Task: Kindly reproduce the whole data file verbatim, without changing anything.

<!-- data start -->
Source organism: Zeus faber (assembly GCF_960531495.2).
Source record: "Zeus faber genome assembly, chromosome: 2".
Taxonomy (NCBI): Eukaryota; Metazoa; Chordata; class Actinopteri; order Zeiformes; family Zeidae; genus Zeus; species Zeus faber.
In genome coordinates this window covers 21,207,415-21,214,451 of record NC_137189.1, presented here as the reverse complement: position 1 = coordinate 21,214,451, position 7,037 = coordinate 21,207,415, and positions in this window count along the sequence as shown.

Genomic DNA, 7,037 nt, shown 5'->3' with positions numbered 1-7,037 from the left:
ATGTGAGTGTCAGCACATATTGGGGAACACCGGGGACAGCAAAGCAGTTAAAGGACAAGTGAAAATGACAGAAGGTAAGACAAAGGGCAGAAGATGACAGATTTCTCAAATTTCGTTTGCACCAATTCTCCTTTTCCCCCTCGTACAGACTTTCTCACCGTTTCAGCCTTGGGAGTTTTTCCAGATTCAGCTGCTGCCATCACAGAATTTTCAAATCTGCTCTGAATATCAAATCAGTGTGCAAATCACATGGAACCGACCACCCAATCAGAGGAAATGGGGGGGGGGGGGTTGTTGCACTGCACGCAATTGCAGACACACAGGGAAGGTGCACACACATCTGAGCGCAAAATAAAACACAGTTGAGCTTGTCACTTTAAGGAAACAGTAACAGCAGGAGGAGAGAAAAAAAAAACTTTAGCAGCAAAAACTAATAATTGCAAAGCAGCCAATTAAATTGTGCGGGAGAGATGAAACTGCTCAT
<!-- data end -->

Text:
Source organism: Zeus faber (assembly GCF_960531495.2).
Source record: "Zeus faber genome assembly, chromosome: 2".
Taxonomy (NCBI): Eukaryota; Metazoa; Chordata; class Actinopteri; order Zeiformes; family Zeidae; genus Zeus; species Zeus faber.
In genome coordinates this window covers 21,207,415-21,214,451 of record NC_137189.1, presented here as the reverse complement: position 1 = coordinate 21,214,451, position 7,037 = coordinate 21,207,415, and positions in this window count along the sequence as shown.

Genomic DNA, 7,037 nt, shown 5'->3' with positions numbered 1-7,037 from the left:
ATGTGAGTGTCAGCACATATTGGGGAACACCGGGGACAGCAAAGCAGTTAAAGGACAAGTGAAAATGACAGAAGGTAAGACAAAGGGCAGAAGATGACAGATTTCTCAAATTTCGTTTGCACCAATTCTCCTTTTCCCCCTCGTACAGACTTTCTCACCGTTTCAGCCTTGGGAGTTTTTCCAGATTCAGCTGCTGCCATCACAGAATTTTCAAATCTGCTCTGAATATCAAATCAGTGTGCAAATCACATGGAACCGACCACCCAATCAGAGGAAATGGGGGGGGGGGGGTTGTTGCACTGCACGCAATTGCAGACACACAGGGAAGGTGCACACACATCTGAGCGCAAAATAAAACACAGTTGAGCTTGTCACTTTAAGGAAACAGTAACAGCAGGAGGAGAGAAAAAAAAAACTTTAGCAGCAAAAACTAATAATTGCAAAGCAGCCAATTAAATTGTGCGGGAGAGATGAAACTGCTCAT